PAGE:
Peter Beinart writing in The Daily Beast gives us this very appropriate analogy. He has some interesting things to say too. If you want to see what they are use the link.
Regardless, in a multi-polarized society, with lots of potential pluralities, but no path to grow, tried and true ideologies—especially those evoking bygone eras—must evolve or die.
And right now, the Republicans don’t know which way to turn or whom to cannibalize next. Having failed to bring Obama to his knees, the House GOP is now clamoring for “entitlement reform,” which in simple English translates as sticking it to the elderly. But for the Republicans, that’s a problem.
The elderly and the white working class comprise the party’s core, and the elderly and the white working class are hostile to linking entitlements to the resolution of the current impasse. According to a recent National Journal poll, 70 percent of whites without college degrees, and more than four-in-five white seniors say any debt deal should not deal with Social Security, Medicare, or Medicaid.
And so, it has come down to this, Senate Majority Leader Harry Reid (D-Nev.) and Senate Minority Leader Mitch McConnell (R-Ky.) engaging in tense last-minute negotiations with an eye toward passing a compromise that the House would enact, all before the debt ceiling is breached.
Rep. Marlin Stutzman (R-Ind.) told the press, “We have to get something out of this,” even as he acknowledged, “I don’t know what that even is.” Regardless, Stutzman made clear that “we’re not going to be disrespected.”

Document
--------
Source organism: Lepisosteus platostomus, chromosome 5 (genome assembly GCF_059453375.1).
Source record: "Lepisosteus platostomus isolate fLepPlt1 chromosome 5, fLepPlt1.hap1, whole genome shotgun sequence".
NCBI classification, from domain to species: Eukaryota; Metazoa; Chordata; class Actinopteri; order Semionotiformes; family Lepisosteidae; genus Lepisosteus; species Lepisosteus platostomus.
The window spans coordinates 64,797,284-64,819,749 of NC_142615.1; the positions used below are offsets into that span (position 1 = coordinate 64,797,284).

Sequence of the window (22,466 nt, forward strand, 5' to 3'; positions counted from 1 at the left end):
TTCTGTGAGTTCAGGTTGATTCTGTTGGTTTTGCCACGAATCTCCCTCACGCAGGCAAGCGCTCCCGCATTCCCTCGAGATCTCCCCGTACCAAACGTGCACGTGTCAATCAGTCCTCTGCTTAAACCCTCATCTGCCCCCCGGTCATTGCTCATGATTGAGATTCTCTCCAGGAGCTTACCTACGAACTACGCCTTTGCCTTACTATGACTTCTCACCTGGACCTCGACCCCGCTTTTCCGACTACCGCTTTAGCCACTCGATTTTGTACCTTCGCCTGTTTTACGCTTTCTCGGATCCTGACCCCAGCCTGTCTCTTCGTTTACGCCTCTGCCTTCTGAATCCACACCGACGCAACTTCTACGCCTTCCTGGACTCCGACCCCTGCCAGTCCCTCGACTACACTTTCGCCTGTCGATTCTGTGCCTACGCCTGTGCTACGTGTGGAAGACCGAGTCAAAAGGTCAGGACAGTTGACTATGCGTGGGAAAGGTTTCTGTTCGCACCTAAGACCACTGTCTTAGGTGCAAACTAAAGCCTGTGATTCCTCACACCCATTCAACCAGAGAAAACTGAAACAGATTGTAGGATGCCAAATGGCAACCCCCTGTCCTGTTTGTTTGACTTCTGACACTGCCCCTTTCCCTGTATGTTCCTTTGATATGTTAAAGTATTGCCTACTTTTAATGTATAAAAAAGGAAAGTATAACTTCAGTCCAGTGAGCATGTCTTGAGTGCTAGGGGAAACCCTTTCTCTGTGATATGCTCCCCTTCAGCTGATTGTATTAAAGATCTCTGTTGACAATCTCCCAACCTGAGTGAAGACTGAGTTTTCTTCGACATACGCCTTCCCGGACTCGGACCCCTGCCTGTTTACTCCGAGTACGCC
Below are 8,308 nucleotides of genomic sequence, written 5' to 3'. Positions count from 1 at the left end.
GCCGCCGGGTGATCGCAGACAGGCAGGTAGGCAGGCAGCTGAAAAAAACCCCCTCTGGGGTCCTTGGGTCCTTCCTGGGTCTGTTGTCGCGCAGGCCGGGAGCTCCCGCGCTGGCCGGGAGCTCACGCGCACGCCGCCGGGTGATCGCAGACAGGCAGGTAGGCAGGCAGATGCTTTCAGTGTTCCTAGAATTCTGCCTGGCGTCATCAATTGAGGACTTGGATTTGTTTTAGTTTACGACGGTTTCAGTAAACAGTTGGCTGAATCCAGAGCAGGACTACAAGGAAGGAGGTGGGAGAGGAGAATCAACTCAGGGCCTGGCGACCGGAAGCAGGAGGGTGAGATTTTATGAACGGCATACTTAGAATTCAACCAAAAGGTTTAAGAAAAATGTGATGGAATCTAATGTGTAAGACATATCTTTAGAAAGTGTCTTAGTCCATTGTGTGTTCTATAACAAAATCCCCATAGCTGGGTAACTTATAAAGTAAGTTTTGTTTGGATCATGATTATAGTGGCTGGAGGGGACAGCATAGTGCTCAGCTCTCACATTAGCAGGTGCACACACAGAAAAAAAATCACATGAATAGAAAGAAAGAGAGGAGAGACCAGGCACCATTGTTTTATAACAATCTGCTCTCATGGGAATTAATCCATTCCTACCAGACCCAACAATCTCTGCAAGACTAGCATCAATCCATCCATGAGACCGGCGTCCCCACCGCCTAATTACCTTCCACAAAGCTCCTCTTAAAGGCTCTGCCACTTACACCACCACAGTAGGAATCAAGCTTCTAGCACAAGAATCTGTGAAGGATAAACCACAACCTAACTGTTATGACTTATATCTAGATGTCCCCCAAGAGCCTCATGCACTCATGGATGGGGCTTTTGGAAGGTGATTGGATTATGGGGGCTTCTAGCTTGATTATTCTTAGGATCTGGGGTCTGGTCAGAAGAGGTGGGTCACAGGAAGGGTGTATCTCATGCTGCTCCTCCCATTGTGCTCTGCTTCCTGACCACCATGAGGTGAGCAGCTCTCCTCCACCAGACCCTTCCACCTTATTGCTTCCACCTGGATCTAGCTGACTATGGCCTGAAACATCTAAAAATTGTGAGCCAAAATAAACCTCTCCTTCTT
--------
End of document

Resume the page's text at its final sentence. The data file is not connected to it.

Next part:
Paul Krugman, the much touted and much maligned economist who has a column in The New York Times gives us another good analogy in this morning’s article.
His article is also well worth reading if you care to follow the link. Here’s how he sums it up.
Rep. Jason Chaffetz (R-Utah), presiding over the chamber, told Van Hollen that the rule he was asking to use had been “altered” and he did not have the privilege of bringing that vote to the floor. In the ensuing back and forth, Chaffetz said the recently passed House Resolution 368 trumped the standing rules. Where any member of the House previously could have brought the clean resolution to the floor under House Rule 22, House Resolution 368 — passed on the eve of the shutdown — gave that right exclusively to the House majority leader, Rep. Eric Cantor of Virginia.
“The Rules Committee, under the rules of the House, changed the standing rules of the House to take away the right of any member to move to vote to open the government, and gave that right exclusively to the Republican Leader,” said Van Hollen. “Is that right?”
“The House adopted that resolution,” replied Chaffetz.
“I make my motion, Mr. Speaker,” said Van Hollen. “I renew my motion that under the regular standing rules of the House… that the house take up the Senate amendments and open the government now.”
“Under section 2 of H.R. 368, that motion may be offered only by the majority leader or his designee,” Chaffetz said.
“Mr. Speaker, why were the rules rigged to keep the government shut down?” Van Hollen asked.
“The gentleman will suspend,” Chaffetz interjected.
“Democracy has been suspended, Mr. Speaker.”